Thursday, April 28, 2011

Hamilton on Faction

Regarding yesterday’s post, it would happen, of course, that the next thing I read, that evening, was an essay by Alexander Hamilton entitled “The Numerous Advantages of the Union.” It is essay No. X in The Federalist, written by Hamilton, John Jay, and James Madison in the late 1780s. My own yellowing copy came out in 1901. Herewith some quotes:

Among the numerous advantages promised by a well-constructed union, none deserves to be more accurately developed than its tendency to break and control the violence of faction. The friend of popular governments never finds himself so much alarmed for their character and fate as when he contemplates their propensity to this dangerous vice. He will not fail, therefore, to set a due value on any plan which, without violating the principles to which he is attached, provides a proper cure for it. The instability, injustice, and confusion introduced into the public councils have, in truth, been the mortal diseases under which popular governments have everywhere perished; as they continue to be the favorite and fruitful topics from which the adversaries to liberty derive their most specious declamations.

Complaints are everywhere heard from our most considerate and virtuous citizens, equally the friends of public and private faith and of public and personal liberty, that our governments are too unstable; that the public good is disregarded in the conflicts of rival parties; and that measures are too often decided, not according to the rules of justice, and the rights of the minor party, but by the superior force of an interestd and overbearing majority.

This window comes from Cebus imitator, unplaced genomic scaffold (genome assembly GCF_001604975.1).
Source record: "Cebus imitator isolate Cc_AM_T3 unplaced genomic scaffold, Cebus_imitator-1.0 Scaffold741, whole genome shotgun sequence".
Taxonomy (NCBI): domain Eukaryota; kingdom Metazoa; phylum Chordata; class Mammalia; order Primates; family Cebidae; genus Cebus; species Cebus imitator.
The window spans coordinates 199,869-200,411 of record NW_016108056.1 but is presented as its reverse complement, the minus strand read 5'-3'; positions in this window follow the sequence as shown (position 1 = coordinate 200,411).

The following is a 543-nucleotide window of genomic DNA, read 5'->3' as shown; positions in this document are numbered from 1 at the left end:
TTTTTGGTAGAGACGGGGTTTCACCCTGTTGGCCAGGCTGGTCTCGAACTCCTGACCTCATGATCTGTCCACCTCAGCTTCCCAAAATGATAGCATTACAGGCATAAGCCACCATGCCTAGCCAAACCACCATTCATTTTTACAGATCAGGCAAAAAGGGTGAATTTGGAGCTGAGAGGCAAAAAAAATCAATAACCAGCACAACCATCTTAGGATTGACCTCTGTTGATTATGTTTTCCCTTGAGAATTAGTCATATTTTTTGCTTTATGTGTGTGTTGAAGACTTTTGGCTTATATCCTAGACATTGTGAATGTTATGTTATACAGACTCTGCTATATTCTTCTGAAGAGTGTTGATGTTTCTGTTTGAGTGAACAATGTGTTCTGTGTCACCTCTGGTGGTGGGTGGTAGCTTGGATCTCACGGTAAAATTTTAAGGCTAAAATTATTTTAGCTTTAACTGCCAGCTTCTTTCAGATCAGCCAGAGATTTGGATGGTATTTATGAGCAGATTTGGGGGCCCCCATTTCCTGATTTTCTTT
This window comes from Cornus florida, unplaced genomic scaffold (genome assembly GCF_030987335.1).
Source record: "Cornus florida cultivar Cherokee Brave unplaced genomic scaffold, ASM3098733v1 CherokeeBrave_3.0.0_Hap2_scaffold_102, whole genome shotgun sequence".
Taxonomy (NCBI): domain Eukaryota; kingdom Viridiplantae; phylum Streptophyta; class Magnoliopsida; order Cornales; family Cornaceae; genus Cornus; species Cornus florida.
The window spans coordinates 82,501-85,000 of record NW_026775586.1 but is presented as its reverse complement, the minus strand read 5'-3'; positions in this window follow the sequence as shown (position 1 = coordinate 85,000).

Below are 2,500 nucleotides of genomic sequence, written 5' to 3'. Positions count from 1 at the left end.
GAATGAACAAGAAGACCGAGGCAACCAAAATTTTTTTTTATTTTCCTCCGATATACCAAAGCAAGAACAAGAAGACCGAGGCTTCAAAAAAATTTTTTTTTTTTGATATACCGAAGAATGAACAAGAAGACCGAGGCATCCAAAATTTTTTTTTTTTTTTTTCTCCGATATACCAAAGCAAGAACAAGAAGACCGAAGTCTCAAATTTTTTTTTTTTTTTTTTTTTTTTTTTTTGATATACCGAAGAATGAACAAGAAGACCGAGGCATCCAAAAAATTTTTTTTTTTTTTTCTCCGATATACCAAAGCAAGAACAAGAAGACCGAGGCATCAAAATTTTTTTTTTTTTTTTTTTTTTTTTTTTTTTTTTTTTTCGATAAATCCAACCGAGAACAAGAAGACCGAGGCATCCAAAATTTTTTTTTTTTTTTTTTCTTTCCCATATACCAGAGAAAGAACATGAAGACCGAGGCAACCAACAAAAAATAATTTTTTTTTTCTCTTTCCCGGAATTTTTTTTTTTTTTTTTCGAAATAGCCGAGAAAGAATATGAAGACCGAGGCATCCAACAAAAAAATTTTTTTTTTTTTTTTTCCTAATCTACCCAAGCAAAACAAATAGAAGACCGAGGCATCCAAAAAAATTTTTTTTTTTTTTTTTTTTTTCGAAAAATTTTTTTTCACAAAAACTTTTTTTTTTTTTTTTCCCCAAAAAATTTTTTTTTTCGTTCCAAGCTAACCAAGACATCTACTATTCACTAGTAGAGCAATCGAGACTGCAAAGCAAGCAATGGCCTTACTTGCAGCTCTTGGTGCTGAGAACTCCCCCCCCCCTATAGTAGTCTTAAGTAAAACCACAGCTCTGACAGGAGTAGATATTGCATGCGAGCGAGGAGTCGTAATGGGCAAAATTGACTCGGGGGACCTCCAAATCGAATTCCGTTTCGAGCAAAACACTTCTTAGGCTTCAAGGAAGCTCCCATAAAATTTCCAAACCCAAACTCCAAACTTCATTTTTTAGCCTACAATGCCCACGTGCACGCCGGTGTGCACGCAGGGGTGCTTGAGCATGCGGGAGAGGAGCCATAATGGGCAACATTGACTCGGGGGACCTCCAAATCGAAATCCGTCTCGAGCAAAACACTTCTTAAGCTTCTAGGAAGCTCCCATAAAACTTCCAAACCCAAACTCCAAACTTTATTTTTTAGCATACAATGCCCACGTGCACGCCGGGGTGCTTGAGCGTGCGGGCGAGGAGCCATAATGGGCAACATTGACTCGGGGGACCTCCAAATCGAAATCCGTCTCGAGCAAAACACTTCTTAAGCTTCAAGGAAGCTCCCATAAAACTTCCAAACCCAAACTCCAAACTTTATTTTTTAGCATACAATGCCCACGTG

It will be found, indeed, on a candid review of our situation, that some of the distresses under which we labor have been erroneously charged on the operation of our government; but it will be found, at the same time, that other causes will not alone account for many of our heaviest misfortunes; and, particularly, for that prevailing and increasing distrust of public engagements, and alarm for private rights, which are echoed from one end of the continent to the other. These must be chiefly, if not wholly, effects of the unsteadiness and injustice with which a factious spirit has tainted our public administration.

By faction, I understand a number of citizens, whether amounting to a majority or minority of the whole, who are united and actuated by some common impulse or passion, or of interest, adverse to the rights of other citizens or to the permanent and aggregate interests of the community.


These quotes from the first two pages of the essay. Hamilton goes on and succinctly but precisely describes the causes of faction. To entice the reader to pick up the book, I’ll provide these hints. Faction arises from liberty, inequality, and property. After that Hamilton argues why the U.S. Constitution curbs the effects of faction although it cannot eliminate it. If the crick don’t rise I’ll return to this subject and argue that changes since 1787 have made Hamilton’s own arguments much weaker today.
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1 comment:

  1. Madison's response to Hamilton advocating the control of factional dangers through their proliferation is probably my favorite of the Federalist Papers.

    It's the main thing that sometimes lets me contemplate a system awash in umpteen combative special interests and divisive party politics, shrug my shoulders, and say, "Well, that's the way it's supposed to play out."

    As long as the balance of special interests plays out in a reflection of the overall body politic, I reckon all is well.

    There are, however, several potential distorting factors that you need to watch out for in that sort of system -- money and mob rule chief among them. And yeah, the current system has waaaaay too much money and mob rule to be healthy.

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